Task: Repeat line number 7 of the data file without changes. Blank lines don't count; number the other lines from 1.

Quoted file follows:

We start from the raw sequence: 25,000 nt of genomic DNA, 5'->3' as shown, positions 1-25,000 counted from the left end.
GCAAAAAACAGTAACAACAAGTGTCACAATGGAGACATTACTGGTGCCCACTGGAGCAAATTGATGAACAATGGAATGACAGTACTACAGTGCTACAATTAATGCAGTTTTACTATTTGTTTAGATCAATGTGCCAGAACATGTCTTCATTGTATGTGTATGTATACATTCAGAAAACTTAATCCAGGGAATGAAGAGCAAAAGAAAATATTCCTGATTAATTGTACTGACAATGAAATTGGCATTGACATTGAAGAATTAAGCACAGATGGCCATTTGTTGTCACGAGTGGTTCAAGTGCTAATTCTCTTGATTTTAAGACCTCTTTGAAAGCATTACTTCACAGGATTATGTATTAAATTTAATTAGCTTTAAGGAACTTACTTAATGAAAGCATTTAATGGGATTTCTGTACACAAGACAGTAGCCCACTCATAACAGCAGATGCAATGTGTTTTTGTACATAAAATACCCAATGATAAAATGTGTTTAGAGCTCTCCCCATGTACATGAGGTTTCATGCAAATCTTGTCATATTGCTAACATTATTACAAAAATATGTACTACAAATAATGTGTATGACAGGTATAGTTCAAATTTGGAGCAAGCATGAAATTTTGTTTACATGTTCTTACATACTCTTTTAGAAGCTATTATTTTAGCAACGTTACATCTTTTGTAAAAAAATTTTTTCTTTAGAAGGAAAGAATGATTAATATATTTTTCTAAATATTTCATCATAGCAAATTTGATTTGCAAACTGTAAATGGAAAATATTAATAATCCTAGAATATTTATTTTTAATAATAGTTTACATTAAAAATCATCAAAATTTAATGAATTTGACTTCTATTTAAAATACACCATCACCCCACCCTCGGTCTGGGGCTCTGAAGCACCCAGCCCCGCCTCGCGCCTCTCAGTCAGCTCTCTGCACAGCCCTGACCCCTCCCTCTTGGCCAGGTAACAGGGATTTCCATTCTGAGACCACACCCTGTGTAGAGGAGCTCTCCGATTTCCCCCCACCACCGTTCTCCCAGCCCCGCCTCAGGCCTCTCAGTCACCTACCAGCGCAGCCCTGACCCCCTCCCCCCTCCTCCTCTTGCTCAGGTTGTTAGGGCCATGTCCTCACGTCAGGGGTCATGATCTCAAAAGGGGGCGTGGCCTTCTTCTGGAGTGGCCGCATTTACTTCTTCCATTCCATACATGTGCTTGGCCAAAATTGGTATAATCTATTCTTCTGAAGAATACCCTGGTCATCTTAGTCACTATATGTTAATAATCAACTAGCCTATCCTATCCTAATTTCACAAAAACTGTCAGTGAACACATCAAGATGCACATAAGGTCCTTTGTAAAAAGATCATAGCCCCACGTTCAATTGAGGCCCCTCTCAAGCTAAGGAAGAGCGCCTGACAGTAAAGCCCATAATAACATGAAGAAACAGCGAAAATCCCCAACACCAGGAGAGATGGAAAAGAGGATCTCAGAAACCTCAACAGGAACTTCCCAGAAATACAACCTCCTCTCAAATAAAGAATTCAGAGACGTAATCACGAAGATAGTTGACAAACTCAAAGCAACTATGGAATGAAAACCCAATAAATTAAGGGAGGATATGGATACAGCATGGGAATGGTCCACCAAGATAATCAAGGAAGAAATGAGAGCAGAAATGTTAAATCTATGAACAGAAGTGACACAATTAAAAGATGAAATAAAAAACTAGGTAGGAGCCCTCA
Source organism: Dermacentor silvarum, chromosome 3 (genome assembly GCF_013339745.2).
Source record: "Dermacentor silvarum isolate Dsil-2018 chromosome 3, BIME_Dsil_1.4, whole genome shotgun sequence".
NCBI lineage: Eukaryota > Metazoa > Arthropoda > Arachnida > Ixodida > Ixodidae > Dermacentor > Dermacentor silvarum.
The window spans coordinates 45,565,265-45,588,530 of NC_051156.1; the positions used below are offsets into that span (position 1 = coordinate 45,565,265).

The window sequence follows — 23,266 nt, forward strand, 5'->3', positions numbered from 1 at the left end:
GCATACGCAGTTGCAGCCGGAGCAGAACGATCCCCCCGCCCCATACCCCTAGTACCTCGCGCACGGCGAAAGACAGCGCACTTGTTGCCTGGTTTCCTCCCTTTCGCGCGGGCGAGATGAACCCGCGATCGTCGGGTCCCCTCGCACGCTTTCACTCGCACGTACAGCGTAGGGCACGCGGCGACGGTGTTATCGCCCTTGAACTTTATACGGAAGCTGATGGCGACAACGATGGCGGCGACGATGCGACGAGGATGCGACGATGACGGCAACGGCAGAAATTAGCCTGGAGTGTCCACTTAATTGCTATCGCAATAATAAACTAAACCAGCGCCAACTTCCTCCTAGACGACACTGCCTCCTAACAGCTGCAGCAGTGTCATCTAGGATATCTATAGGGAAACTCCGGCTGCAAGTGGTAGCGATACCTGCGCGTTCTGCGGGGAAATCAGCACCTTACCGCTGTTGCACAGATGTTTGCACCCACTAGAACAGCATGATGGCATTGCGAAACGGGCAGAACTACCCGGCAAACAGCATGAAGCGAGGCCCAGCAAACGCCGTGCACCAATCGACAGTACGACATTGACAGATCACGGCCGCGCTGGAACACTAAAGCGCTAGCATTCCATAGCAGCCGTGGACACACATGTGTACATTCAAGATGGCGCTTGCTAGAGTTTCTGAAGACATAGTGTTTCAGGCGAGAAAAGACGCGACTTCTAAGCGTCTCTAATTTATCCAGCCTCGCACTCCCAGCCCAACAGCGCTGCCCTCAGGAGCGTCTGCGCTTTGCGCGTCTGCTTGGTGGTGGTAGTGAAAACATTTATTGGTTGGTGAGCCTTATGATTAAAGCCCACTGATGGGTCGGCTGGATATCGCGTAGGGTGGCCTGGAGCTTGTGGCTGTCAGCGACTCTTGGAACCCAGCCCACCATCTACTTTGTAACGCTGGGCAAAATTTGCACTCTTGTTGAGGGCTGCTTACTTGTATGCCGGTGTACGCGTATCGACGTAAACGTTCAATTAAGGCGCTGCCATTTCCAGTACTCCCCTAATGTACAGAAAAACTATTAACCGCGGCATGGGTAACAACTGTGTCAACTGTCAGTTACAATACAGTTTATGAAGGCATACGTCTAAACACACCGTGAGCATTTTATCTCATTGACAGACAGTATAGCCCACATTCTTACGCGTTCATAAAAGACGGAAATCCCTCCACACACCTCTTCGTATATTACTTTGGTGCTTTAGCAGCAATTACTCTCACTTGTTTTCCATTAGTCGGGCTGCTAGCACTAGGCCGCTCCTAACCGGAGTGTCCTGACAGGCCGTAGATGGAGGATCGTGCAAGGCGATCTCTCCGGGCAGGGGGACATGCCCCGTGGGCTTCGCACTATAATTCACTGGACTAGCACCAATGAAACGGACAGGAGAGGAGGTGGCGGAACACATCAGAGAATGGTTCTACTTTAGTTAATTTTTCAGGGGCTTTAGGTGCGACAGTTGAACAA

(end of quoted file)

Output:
The window sequence follows — 23,266 nt, forward strand, 5'->3', positions numbered from 1 at the left end: